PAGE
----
Persistent Paranoia

Our daughter called me the other day, horrified. She’d somehow gotten on the mailing list of one of the crazy organizations that seem to thrive in our country–a group called “Freedom Watch,” headed by one “Larry Klayman, Attorney.” The letter was, as she said, vile; among other things in its overheated diatribe, it accused President Obama and Secretary of State Clinton–“the mullah-in-chief” and the “corrupt communist”–of treason.

Most sane citizens, whether they agree with this administration’s policies or not, find such paranoid rantings incomprehensible. But there have always been fringe groups of mentally unhinged folks who project their own frustrations onto the Presidency. FDR was accused of having foreknowledge of Pearl Harbor and allowing it to happen as part of a plot to lead America into war. The notorious hater Father Coughlin accused him of being in league with “the Jews and communists.”

As one historian has noted, this paranoia came from both ends of the political spectrum:  “The Communist leader Earl Browder said that FDR was “carrying out more thoroughly and brutally than even Hoover the capitalist attack against the masses,” and the domestic fascist William Dudley Pelley called the President the “lowest form of human worm – according to Gentile standards.” One critic accused him of “blathering platitudes like a parson on vacation.” and another wrote to him savagely, “If you were a good honest man, Jesus Christ would not have crippled you.” It was in a formal address to the Chicago Bar Association, not in a harangue to an extremist rally, that a United States Senator from Minnesota did not hesitate to liken Roosevelt to the beast of the Apocalypse,” “who set his slimy mark on everything.””

Harry Truman was accused of employing a top Nazi from the Hitler regime as a covert advisor–not to mention his purported role in directing the cover-up of the crash of a UFO in Roswell, N.M.  The John Birch Society insisted it had proof that Dwight Eisenhower was a member of the communist party. George H.W. Bush was accused of being a member of a “Trilateral Commission” that was widely believed to be intent upon one-world government and an assault on American sovereignty.

In the rant from Freedom Watch, such paranoia is on flamboyant parade–complete with accusations of  “death panels,” “planting Marxists throughout government” and “canceling the National Day of Prayer in favor of Ramadan” among others. Klayman says that Obama “manipulated a deep economic depression” in order to fool Americans into voting for him. And he assures readers that he is working with Tea Party members of Congress–Michelle Bachmann, Allen West and Steve King are named–to submit articles of Impeachment against the President he calls a “treasonous tyrant.”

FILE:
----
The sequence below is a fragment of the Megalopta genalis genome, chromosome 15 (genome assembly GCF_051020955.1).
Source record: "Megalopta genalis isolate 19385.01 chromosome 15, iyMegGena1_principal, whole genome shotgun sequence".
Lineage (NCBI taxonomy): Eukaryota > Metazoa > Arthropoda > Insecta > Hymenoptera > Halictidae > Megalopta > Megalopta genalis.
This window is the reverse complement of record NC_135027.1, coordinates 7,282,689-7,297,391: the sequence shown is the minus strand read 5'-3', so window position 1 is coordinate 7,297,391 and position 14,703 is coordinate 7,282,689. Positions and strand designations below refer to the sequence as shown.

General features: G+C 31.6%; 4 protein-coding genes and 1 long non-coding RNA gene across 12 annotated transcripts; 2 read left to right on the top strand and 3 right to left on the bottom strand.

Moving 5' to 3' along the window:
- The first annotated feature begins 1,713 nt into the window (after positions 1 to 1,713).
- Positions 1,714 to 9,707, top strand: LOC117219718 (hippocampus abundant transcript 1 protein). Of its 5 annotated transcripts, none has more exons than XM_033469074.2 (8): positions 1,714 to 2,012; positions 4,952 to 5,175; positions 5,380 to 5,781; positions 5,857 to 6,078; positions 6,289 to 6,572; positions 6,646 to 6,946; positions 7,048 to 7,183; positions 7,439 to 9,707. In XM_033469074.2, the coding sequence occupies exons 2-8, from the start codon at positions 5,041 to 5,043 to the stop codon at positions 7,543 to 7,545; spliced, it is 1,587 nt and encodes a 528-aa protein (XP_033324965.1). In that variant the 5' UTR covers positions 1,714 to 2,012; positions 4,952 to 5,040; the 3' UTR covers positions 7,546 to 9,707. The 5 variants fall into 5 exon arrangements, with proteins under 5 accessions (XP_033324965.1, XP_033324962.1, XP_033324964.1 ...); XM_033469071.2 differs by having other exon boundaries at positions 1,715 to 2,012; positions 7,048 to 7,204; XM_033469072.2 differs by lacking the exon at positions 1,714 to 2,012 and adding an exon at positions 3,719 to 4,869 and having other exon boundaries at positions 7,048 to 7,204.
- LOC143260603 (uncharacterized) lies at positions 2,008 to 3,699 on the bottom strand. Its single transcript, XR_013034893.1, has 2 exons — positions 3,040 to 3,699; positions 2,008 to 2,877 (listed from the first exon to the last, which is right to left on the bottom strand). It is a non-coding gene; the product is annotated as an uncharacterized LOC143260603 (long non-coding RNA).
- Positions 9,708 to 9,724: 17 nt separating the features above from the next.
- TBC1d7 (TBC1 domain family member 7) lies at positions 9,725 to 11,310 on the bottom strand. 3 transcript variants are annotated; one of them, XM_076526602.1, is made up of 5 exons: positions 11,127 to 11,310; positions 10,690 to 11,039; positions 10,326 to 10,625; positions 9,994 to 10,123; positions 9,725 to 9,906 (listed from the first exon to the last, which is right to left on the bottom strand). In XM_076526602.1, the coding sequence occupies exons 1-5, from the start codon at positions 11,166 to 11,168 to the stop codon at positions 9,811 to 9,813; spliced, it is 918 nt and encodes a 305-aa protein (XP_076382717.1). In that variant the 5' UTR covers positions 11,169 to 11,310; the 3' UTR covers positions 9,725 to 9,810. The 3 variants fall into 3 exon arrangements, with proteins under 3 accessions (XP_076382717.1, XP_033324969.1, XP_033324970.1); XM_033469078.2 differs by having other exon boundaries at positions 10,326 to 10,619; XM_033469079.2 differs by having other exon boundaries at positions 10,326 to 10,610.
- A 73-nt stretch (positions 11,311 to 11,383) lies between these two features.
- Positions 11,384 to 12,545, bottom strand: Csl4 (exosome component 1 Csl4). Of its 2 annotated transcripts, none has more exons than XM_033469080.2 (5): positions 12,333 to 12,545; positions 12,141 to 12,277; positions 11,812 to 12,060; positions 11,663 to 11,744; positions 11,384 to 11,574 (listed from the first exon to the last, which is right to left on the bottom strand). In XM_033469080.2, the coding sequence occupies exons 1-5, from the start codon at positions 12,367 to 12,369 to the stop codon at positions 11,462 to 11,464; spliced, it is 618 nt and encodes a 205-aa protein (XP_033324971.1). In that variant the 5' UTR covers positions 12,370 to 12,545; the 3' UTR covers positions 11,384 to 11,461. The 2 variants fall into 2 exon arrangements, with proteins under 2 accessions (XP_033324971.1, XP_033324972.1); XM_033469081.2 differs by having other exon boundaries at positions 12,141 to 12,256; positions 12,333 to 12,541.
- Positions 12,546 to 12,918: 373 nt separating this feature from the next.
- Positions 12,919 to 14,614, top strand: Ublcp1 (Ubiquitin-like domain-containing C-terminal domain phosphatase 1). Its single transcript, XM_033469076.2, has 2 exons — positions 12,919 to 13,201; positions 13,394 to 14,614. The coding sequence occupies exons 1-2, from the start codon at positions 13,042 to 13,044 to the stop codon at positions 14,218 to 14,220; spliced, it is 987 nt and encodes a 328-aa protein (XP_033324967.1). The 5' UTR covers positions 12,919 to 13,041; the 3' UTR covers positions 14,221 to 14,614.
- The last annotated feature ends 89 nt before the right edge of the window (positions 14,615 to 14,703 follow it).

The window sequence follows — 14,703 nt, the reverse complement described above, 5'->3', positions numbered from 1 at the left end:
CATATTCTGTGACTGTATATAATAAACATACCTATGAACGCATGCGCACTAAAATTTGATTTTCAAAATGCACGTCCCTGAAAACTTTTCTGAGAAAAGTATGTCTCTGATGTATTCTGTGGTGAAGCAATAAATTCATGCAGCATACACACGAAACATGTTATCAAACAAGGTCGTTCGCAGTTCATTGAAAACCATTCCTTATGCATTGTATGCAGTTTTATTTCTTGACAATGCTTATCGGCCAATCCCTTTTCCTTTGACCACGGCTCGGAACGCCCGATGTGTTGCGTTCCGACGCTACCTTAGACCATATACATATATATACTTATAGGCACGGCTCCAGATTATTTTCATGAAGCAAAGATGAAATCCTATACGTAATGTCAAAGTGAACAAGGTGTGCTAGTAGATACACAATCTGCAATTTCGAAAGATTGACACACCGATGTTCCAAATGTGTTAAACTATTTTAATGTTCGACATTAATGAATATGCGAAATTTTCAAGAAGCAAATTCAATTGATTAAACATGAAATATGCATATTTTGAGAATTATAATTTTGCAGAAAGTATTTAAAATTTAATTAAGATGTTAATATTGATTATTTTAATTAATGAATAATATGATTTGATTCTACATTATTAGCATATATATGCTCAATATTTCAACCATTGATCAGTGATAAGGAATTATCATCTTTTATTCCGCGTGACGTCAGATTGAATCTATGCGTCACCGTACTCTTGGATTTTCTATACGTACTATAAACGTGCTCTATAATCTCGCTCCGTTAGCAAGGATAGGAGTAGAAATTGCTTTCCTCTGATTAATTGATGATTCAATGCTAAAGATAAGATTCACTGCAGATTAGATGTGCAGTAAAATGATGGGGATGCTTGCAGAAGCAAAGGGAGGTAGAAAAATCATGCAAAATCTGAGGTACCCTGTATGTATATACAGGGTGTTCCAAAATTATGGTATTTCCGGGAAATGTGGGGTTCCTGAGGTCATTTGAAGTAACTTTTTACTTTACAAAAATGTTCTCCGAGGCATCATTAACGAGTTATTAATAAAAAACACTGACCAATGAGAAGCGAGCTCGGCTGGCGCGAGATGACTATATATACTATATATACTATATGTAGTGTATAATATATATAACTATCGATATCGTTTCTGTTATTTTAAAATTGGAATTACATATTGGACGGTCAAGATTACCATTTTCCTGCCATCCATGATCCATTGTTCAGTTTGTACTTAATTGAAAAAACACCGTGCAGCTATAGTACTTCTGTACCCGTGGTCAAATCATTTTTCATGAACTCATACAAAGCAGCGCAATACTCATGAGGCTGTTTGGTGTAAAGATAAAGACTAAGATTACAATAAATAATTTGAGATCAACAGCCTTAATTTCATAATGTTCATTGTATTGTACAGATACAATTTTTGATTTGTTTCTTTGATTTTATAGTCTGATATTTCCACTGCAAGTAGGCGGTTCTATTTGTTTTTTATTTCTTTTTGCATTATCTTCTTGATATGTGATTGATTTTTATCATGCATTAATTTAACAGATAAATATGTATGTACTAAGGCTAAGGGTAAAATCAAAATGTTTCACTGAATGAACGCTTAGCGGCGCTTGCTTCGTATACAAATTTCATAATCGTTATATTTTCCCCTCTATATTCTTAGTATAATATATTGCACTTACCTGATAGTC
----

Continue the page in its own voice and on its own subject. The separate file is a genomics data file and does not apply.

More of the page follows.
A quick Google check for “Larry Klayman”  brought up a legal decision disciplining him for violation of the canons of ethics, and a report that the status of his law license in Pennsylvania was “on suspension,” as well as information about an earlier organization called “Judicial Watch” and assorted charges and countercharges between him and other fringe characters.

What do we make of this strand of unhinged hysteria in our body politic?

On the one hand, as even a superficial stroll down history lane attests, America has always had a generous portion of “the crazy.” On the other hand, it only takes a few of these demented souls to disrupt public meetings, intimidate lawmakers, mislead well-meaning but uniformed folks, or even trigger assassination attempts.

In a free country, even the most delusional citizens have the right to spew their venom. But it might be a good idea to put more resources into mental health services.


  1. And in earlier days barely any of this made it on the daily 30-minute newscast. Nowadays every utterance gets play on the voracious 24-hour news cycle and the all-consuming web as if it is major news. Is that good or bad? I don’t know…

  2. …mislead well-meaning but uniformed folks…

    Well, you’d certainly know all about that!

    You’re criticizing the source, which you know is a logical fallacy. Having held public office, you also know that whomever shouts the loudest is right.

  3. Y’know, most flavors of crazy don’t last too long in the light. One of the best things about this-here Internet as opposed to, say, direct mail, broadcast media, newspapers or covert meetings in cellars is that its pretty wide-open, if we will but look.

    Sometimes you get shouting matches; probably more of those than classic debates. But it’s still instructive for the onlookers, even if all they decide from it is, “A pox on both their houses!”

    The Presidency is a lousy job and has been from the start; we’re more likely to get lightning-rods than philosopher-kings — and perhaps that’s as it should be. (Did we have even one President who didn’t get accused of treason, malfeasance or incompetence in the media of his day? Coolige, maybe?)

    Really, if a President doesn’t have enough backbone to get burned in effigy by his third year in office, he probably ought to be sent down early; we could throw another election or make the Veep serve out his stint. (Maybe that would stop them from picking scarecrows for that job, too).

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